Often described as the ultimate shark, the great white needs little introduction. When hunting it relies on the element of surprise, ambushing its prey from below. The shark is warm-blooded and can accelerate to speeds of over 20mph, and the speed of an attack can often send the shark breaching spectacularly out of the water in pursuit of its prey.

But this much feared shark is also capable of complex social interactions. In areas where great whites gather, these sharks use subtle body language in order to communicate with each other. This prevents disputes over kills, personal space and dominance, where a serious injury from a bite could prove fatal to a shark. But by “talking it out” these clever sharks are able to work out who’s boss without ever having to touch one another. There’s more to this shark than its fearsome reputation.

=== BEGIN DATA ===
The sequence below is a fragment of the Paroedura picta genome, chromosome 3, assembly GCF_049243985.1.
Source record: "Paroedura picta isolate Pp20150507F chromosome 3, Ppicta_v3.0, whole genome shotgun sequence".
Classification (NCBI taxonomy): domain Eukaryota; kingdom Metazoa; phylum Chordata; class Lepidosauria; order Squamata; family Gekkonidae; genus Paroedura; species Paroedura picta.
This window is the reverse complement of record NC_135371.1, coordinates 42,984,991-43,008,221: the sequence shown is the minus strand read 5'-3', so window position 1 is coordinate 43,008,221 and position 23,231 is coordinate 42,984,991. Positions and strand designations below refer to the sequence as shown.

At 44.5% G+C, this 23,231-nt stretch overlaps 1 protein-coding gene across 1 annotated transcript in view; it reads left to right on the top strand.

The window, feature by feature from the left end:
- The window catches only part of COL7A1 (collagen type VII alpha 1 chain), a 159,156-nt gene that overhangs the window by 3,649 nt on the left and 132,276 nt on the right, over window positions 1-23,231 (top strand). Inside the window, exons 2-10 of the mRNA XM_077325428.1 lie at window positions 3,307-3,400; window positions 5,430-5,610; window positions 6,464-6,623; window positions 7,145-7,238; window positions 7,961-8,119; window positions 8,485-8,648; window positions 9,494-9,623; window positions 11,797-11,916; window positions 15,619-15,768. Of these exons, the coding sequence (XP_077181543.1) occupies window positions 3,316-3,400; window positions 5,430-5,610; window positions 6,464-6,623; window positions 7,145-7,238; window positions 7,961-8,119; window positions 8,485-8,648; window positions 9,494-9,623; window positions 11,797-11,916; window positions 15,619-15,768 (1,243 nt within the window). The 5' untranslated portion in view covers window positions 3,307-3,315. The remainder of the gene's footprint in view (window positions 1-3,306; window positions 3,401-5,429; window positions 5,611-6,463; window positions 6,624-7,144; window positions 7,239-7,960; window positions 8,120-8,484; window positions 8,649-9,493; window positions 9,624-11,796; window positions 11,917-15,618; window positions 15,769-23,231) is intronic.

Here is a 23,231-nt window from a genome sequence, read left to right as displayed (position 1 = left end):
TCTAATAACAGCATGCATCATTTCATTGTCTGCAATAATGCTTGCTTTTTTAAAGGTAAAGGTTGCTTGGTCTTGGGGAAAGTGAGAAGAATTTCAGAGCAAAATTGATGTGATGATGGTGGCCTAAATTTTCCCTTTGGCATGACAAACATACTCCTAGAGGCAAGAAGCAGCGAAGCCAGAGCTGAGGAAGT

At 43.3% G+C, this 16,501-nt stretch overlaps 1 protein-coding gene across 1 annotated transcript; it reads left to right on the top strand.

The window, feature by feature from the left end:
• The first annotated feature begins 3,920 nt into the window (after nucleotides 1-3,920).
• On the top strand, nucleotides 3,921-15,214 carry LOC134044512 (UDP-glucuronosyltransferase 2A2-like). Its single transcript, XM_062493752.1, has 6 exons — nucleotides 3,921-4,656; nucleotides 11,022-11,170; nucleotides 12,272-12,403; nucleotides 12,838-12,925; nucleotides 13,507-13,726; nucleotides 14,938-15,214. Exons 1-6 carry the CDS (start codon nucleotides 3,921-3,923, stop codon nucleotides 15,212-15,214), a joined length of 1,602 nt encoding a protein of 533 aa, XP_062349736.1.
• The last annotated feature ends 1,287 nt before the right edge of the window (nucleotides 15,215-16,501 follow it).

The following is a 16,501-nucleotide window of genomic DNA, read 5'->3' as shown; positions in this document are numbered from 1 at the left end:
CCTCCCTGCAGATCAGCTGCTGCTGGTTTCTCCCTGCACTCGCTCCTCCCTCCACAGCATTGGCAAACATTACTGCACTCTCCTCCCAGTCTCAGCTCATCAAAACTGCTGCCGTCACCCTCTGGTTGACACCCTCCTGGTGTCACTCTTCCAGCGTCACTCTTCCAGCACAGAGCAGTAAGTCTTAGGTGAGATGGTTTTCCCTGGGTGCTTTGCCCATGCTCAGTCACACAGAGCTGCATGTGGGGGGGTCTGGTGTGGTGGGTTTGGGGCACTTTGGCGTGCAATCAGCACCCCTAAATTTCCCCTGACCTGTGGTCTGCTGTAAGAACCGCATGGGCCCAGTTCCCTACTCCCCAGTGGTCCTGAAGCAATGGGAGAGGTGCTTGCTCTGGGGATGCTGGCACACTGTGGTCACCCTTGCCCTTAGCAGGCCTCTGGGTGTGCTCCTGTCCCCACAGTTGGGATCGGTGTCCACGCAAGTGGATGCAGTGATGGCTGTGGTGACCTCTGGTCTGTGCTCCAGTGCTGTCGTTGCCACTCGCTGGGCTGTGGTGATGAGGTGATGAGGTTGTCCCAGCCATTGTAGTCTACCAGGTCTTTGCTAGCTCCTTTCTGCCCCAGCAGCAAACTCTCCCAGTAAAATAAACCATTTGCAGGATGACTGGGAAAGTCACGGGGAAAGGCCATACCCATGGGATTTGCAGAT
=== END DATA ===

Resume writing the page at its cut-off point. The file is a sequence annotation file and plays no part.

Shark

Tasselled wobbegong

(Eurcrossorhinus dasypogon)

Diet

Feeds on small bottom fishes such as squirrelfish and soldierfish.

Habitat

Found inshore and on coral reefs across northern Australia, Indonesia and Papua New Guinea.

Fin-tastic facts

The oddly named tasselled wobbegong is a supreme ambush predator. A fleshy beard around its chin breaks up its outline and camouflaged skin makes it difficult to spot on the seabed. It eyes are perfectly adapted to focus on a single spot just in front of its head.

It is the master of patience and simply waits for its prey to wander into range. If that doesn’t work, the shark has a trick up its sleeve. It uses its tail as a lure, waving it back and forth to draw its prey ever closer. When the prey is in range, the wobbegong strikes. The sudden opening of its mouth causes pressure differences in the water, which suck the fish into its jaws before being swallowed whole and digested.

Shark

Whitetip reef

(Triaenodon obesus)

Diet

A specialist in capturing reef fish in coral caves and crevices.

Habitat

Commonly found in waters around coral reefs in the Pacific and Indian oceans.